Scientists say that the first genetically-modified human embryos ‘could be created in Britain within weeks’
A team of Scientists at the Francis Crick Institute in London are about to learn whether their research proposal has been approved by the fertility watchdog.
If they are given the green light, the world could soon see, “the first transgenic human embryos created in Britain within the coming weeks or months.”
The Independent reports:
Although it will be illegal to allow the embryos to live beyond 14 days, and be implanted into the womb, the researchers accepted that the research could one day lead to the birth of the first GM babies should the existing ban be lifted for medical reasons.
A licence application to edit the genes of “spare” IVF embryos for research purposes only is to be discussed on 14 January by the Human Fertilisation and Embryology Authority (HFEA), with final approval likely to be given this month.
Scientists at the Francis Crick Institute in London said that if they are given the go-ahead they could begin work straight away, leading to the first transgenic human embryos created in Britain within the coming weeks or months.
The researchers emphasised that the research concerns the fundamental causes of infertility and involves editing of the genes of day-old IVF embryos that will not be allowed to develop beyond the seven-day “blastocyst” stage – it will be illegal to implant the modified embryos into the womb to create GM babies.
However, they accepted that if the research leads to a discovery of a genetic mutation that could improve the chances of successful pregnancies in women undergoing IVF treatment, it could lead to pressure to change the existing law to allow so-called “germ-line” editing of embryos and the birth of GM children.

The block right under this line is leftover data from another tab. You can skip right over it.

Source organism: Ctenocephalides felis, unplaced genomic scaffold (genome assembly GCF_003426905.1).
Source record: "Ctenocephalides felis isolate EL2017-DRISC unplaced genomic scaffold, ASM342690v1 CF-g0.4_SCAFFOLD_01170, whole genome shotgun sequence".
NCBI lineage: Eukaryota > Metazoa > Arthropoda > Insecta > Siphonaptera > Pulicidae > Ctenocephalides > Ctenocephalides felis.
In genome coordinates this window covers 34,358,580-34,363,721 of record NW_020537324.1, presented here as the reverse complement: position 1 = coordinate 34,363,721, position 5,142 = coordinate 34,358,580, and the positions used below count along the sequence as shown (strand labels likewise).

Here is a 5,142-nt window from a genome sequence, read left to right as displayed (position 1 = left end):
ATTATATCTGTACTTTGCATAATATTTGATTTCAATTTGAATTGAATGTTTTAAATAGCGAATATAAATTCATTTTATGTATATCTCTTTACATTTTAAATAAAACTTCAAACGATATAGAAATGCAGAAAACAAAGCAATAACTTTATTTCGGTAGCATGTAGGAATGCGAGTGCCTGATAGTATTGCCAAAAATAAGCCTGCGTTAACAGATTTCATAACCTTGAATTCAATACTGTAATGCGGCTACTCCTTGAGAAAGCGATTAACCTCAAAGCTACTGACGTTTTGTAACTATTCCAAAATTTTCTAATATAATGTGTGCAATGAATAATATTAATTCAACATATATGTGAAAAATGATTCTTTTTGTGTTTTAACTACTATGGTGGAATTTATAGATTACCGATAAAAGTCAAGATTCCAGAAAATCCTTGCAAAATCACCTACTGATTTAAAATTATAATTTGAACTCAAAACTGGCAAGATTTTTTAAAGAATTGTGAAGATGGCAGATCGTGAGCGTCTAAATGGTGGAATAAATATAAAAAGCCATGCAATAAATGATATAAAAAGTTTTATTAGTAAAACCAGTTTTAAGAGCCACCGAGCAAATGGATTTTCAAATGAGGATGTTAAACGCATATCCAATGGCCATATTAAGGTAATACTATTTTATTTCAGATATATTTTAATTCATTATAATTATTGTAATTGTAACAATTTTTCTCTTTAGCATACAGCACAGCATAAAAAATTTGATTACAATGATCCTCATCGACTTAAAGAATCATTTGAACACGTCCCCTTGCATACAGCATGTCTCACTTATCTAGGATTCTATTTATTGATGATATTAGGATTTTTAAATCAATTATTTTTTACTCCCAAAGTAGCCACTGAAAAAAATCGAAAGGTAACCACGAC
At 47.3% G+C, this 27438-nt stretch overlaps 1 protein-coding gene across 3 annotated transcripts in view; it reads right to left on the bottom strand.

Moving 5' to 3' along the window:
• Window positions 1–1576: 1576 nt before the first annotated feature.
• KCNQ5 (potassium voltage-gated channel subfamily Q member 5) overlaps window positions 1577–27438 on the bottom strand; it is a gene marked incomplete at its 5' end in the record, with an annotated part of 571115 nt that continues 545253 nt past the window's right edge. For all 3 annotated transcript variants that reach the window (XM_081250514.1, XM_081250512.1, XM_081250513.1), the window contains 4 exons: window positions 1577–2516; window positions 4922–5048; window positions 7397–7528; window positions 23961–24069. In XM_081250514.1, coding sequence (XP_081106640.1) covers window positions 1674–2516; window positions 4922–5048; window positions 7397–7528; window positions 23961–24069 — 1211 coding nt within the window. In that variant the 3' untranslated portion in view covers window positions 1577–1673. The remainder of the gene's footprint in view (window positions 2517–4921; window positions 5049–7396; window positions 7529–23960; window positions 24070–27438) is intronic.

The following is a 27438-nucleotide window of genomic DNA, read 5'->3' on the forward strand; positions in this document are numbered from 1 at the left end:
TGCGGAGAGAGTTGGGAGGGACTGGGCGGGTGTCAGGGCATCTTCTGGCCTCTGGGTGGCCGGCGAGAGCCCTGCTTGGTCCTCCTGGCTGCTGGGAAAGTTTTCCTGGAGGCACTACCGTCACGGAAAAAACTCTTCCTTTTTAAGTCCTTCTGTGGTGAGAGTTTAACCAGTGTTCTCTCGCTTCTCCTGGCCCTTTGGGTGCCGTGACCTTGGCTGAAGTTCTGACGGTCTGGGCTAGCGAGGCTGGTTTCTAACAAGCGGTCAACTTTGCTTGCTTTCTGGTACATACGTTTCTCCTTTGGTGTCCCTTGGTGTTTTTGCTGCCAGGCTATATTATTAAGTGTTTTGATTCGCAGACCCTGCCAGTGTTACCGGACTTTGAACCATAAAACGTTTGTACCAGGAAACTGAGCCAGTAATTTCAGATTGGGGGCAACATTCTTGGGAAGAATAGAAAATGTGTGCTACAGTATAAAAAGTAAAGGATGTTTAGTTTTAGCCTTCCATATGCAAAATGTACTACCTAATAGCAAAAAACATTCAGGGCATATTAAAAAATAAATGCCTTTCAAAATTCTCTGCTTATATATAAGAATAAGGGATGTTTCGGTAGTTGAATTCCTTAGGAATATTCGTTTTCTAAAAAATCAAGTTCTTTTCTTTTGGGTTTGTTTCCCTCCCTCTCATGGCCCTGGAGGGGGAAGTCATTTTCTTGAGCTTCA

“If you found that there were people carrying a specific mutation which meant that their embryos would never implant [in the womb], then you could contemplate using the genome-editing technique to make germ-line changes which would then allow the offspring of that woman to be able to reproduce without having a problem,” said Professor Robin Lovell-Badge of the Crick Institute.
“It’s possible. We don’t know. It’s just one of those unknowns, [but that would be a good argument] for allowing it to be used in a way that doesn’t have any other consequences, and remember quite a few genes that are active in the early embryo have roles later on,” Professor Lovell-Badge said.
Such a scenario is likely to be strongly opposed by some. David King, director of the pressure group Human Genetics Alert, said: “This is the first step on a path that scientists have carefully mapped out towards the legalisation of GM babies. Although we are always told that the HFEA is there to make sure that crucial ethical lines are not crossed, in reality, the HFEA exists precisely in order to manage and facilitate these transitions, and to make sure that the slope stays slippery.”